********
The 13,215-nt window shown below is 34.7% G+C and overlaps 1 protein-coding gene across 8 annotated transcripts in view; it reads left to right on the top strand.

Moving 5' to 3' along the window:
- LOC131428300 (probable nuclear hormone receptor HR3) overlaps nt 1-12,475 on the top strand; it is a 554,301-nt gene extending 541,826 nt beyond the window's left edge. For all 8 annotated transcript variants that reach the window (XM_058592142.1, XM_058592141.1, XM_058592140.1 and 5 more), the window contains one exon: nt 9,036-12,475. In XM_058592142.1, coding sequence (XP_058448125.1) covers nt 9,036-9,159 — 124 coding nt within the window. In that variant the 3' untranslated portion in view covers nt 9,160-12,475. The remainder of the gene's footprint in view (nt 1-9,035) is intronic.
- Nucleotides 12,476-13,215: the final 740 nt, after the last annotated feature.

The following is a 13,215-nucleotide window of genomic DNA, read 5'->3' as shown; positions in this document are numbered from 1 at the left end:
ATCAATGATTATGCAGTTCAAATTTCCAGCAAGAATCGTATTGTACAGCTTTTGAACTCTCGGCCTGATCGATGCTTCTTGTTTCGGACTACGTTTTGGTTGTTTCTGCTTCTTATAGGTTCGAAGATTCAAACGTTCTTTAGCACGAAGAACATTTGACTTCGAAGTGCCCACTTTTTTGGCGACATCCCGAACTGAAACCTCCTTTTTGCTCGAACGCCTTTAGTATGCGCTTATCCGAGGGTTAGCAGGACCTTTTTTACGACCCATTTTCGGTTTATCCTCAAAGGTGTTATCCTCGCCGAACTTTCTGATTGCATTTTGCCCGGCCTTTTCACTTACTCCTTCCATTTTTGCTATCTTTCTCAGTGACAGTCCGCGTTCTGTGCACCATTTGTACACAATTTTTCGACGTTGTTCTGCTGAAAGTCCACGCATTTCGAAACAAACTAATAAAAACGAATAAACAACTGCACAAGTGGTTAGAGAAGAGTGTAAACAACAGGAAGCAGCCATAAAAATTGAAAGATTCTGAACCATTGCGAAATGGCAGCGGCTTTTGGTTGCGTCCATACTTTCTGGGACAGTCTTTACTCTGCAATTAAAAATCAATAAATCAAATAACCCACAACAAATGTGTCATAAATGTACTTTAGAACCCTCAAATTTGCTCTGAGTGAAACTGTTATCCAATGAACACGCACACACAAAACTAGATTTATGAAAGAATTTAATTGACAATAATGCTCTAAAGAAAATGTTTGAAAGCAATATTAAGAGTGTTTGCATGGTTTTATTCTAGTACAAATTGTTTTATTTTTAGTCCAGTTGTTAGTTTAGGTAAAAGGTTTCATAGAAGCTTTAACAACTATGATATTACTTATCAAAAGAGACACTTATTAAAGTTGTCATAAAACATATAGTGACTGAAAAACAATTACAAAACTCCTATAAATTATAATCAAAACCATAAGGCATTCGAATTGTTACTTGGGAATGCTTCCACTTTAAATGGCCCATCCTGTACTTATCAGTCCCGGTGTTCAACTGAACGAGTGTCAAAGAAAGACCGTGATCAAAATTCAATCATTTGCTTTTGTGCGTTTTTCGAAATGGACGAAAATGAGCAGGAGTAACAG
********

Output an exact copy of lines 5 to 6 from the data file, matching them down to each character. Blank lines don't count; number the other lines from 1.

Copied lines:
The following is a 13,215-nucleotide window of genomic DNA, read 5'->3' as shown; positions in this document are numbered from 1 at the left end:
ATCAATGATTATGCAGTTCAAATTTCCAGCAAGAATCGTATTGTACAGCTTTTGAACTCTCGGCCTGATCGATGCTTCTTGTTTCGGACTACGTTTTGGTTGTTTCTGCTTCTTATAGGTTCGAAGATTCAAACGTTCTTTAGCACGAAGAACATTTGACTTCGAAGTGCCCACTTTTTTGGCGACATCCCGAACTGAAACCTCCTTTTTGCTCGAACGCCTTTAGTATGCGCTTATCCGAGGGTTAGCAGGACCTTTTTTACGACCCATTTTCGGTTTATCCTCAAAGGTGTTATCCTCGCCGAACTTTCTGATTGCATTTTGCCCGGCCTTTTCACTTACTCCTTCCATTTTTGCTATCTTTCTCAGTGACAGTCCGCGTTCTGTGCACCATTTGTACACAATTTTTCGACGTTGTTCTGCTGAAAGTCCACGCATTTCGAAACAAACTAATAAAAACGAATAAACAACTGCACAAGTGGTTAGAGAAGAGTGTAAACAACAGGAAGCAGCCATAAAAATTGAAAGATTCTGAACCATTGCGAAATGGCAGCGGCTTTTGGTTGCGTCCATACTTTCTGGGACAGTCTTTACTCTGCAATTAAAAATCAATAAATCAAATAACCCACAACAAATGTGTCATAAATGTACTTTAGAACCCTCAAATTTGCTCTGAGTGAAACTGTTATCCAATGAACACGCACACACAAAACTAGATTTATGAAAGAATTTAATTGACAATAATGCTCTAAAGAAAATGTTTGAAAGCAATATTAAGAGTGTTTGCATGGTTTTATTCTAGTACAAATTGTTTTATTTTTAGTCCAGTTGTTAGTTTAGGTAAAAGGTTTCATAGAAGCTTTAACAACTATGATATTACTTATCAAAAGAGACACTTATTAAAGTTGTCATAAAACATATAGTGACTGAAAAACAATTACAAAACTCCTATAAATTATAATCAAAACCATAAGGCATTCGAATTGTTACTTGGGAATGCTTCCACTTTAAATGGCCCATCCTGTACTTATCAGTCCCGGTGTTCAACTGAACGAGTGTCAAAGAAAGACCGTGATCAAAATTCAATCATTTGCTTTTGTGCGTTTTTCGAAATGGACGAAAATGAGCAGGAGTAACAG